Supporting their interests

Some of our children’s interests last a life time, they begin playing with lego as soon as they are able to hold blocks and then they never let go. Thirteen years later they are still buying their own lego models and you have over 25 kilos of lego in your house. Those thirteen years have been spent creating your own home ed lego club, where fellow enthusiasts can come and build with you. There have been hours of building and searching for just the right piece to make the model, that you have designed yourself, move in the way that it is supposed to. Multiple trips to lego exhibitions in museums, wildlife centres, zoos and national gardens. Meeting and working with the adults who build and design those exhibitions. Watching lego movies, reading lego stories, collecting lego annuals, subscribing to lego magazines and playing lego wii games are all part of the lego repertoire. Then there have been the lego shaped ice cubes, birthday cakes, lunch boxes and taco Tuesdays. And there is still no sign that lego will stop being of interest.

Sometimes our children’s interests come and go, and sometimes come back again, or not. One year we spent six months chasing Pokemon around the South East of England. Everywhere we went and everything we did involved catching Pokemon and then suddenly, it wasn’t important anymore.

At other times, our children’s interests can be seemingly brief, even insignificant (although that is never the case.) A quick question here or observation there. Picking up an object or watching a show for a few minutes and then moving onto the next thing. Storing that piece of learning ready to connect to another piece of learning.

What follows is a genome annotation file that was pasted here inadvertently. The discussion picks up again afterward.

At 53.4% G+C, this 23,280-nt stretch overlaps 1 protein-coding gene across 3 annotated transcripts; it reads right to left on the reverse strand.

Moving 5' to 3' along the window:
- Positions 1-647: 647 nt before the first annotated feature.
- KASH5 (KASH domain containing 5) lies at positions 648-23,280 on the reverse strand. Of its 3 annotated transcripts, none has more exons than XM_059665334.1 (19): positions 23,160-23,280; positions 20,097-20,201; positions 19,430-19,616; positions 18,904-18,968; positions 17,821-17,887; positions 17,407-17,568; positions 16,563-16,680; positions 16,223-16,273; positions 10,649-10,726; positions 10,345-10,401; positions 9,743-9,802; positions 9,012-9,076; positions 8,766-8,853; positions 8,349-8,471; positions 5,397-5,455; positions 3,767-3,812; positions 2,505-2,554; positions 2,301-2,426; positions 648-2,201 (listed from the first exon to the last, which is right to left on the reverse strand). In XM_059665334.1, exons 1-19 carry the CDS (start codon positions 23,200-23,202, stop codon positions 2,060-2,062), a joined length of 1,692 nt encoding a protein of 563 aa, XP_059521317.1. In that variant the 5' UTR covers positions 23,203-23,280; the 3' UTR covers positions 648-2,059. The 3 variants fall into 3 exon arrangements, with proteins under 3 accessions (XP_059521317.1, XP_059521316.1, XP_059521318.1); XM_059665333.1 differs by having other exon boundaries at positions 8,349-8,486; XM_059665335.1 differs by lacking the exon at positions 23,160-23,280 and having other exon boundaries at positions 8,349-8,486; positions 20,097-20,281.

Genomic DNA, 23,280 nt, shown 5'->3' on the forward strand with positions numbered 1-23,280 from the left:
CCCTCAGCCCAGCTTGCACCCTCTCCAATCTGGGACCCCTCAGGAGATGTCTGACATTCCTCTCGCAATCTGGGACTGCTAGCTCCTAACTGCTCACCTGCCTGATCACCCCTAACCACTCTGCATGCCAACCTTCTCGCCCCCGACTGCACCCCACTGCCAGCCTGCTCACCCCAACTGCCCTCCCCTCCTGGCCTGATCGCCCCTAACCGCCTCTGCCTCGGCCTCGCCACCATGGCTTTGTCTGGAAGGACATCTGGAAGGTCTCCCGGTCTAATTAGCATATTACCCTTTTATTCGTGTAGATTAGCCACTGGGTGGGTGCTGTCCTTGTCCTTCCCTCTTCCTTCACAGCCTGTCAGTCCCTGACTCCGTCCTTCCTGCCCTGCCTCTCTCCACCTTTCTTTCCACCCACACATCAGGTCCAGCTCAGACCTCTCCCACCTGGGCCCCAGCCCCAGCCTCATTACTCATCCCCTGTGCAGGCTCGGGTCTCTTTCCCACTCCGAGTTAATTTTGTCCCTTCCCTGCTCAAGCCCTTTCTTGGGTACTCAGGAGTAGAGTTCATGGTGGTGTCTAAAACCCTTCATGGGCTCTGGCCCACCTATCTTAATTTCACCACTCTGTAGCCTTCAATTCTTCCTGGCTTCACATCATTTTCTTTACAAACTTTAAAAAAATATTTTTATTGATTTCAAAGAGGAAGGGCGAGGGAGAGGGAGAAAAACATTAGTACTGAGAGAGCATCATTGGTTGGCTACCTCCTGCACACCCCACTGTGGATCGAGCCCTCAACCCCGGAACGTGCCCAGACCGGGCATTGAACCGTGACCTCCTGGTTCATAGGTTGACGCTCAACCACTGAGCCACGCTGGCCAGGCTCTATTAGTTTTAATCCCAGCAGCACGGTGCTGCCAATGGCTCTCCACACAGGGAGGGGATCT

It requires us to access resources and information from a variety of sources including libraries, museums, on line forums, social groups, magazines, subscription boxes, YouTube channels, theme parks, nature locations, woodlands, beaches, Home Ed classes, toy shops, friends, family, and community members. Their learning can be cognitive or physical or relational and supporting them and helping facilitate that means paying attention and being involved with each others lives.

Read more

Partnering your child in supporting their interests

The flow of learning

Facilitating our children’s passions

Partnering your child

Published by heiditsteel

Teacher turned Unschooler: passionate about autonomous education and supporting our children's natural inclination towards learning through play.

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